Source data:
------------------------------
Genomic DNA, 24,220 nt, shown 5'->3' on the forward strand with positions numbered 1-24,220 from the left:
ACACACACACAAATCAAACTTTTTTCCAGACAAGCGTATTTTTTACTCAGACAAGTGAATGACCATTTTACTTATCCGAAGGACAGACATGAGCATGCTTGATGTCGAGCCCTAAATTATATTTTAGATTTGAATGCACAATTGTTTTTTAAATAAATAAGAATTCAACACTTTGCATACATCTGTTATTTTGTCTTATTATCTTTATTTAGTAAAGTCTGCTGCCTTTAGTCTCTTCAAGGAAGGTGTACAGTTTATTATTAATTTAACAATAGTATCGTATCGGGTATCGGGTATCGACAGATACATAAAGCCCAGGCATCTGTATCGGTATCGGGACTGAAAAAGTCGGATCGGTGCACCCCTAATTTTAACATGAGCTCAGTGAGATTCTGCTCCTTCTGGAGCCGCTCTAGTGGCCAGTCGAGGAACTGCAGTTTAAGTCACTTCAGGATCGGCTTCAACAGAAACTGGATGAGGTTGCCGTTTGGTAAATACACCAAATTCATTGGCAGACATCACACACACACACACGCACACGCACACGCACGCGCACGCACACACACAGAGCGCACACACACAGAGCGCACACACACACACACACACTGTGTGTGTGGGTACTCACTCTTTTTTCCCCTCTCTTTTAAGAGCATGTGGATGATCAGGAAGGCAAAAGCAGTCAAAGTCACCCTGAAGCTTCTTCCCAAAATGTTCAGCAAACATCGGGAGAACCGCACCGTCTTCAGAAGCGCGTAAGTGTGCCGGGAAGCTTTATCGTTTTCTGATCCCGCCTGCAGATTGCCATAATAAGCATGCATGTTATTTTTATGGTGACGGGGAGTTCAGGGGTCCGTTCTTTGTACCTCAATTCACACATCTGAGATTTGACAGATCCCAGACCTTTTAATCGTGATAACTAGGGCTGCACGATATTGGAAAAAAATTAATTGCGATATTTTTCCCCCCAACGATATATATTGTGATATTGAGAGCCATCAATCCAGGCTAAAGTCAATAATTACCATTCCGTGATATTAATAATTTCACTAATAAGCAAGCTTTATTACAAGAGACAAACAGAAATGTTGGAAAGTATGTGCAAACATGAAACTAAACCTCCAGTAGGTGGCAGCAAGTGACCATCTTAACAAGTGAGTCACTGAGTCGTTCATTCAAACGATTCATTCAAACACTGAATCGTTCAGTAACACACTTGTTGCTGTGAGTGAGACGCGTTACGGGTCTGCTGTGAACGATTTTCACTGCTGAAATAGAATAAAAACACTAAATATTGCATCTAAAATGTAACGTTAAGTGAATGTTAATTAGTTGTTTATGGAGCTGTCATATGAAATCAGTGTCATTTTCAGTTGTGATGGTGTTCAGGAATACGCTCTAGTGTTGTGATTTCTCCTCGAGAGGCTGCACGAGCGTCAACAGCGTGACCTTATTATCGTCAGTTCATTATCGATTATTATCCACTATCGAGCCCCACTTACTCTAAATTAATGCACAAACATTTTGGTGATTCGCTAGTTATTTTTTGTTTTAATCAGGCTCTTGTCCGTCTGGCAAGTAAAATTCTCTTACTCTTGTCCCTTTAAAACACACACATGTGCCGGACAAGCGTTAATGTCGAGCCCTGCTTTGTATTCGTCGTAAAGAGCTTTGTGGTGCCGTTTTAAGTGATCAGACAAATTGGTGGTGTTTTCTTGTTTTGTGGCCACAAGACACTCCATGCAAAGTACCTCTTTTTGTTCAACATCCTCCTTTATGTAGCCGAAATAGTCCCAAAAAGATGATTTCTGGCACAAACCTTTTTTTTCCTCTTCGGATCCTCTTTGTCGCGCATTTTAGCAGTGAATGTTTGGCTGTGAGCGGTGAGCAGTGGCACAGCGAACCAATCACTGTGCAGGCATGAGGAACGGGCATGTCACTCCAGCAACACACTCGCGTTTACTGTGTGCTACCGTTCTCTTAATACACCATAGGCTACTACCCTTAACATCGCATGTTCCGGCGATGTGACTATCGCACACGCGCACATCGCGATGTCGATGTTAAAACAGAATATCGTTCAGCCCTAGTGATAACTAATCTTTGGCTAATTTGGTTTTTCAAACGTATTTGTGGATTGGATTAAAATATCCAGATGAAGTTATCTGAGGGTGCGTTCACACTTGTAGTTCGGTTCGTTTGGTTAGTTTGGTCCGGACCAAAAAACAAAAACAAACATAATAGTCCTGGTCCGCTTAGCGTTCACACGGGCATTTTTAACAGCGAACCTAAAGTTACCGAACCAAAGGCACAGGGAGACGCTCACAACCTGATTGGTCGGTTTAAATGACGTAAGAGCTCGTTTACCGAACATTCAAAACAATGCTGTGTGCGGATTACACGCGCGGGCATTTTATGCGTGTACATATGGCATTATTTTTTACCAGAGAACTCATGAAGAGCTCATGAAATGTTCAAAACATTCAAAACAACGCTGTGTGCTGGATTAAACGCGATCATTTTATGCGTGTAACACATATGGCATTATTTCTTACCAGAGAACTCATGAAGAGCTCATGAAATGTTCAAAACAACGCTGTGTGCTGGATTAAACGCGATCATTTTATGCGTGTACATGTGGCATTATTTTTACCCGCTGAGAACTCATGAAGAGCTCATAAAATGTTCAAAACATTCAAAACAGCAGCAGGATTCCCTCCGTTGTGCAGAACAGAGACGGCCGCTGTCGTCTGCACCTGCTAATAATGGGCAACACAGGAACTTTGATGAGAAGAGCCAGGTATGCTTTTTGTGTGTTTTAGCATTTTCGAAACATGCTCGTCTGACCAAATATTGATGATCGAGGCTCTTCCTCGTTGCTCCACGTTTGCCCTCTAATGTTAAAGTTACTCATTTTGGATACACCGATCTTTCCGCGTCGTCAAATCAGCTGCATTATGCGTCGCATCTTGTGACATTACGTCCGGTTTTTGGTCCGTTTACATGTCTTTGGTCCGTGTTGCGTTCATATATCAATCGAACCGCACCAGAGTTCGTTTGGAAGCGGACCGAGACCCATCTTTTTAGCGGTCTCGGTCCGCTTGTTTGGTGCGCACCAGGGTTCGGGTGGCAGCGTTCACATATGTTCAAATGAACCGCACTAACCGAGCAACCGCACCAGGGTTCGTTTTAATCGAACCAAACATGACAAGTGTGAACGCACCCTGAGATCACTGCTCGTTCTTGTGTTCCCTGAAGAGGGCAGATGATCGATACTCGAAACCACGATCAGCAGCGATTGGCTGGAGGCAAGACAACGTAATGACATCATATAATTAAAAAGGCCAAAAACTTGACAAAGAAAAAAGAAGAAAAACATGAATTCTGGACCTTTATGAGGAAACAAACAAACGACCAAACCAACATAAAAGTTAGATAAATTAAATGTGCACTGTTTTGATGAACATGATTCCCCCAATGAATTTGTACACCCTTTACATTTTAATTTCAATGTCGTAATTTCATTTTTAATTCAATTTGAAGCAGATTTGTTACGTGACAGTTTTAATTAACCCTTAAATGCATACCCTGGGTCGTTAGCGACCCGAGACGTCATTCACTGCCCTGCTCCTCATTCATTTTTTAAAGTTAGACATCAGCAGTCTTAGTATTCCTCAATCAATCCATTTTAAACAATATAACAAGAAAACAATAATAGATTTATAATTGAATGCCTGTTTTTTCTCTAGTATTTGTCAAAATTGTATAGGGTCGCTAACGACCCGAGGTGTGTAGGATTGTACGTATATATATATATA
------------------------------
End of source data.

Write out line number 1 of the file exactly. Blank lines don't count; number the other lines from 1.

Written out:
Genomic DNA, 24,220 nt, shown 5'->3' on the forward strand with positions numbered 1-24,220 from the left: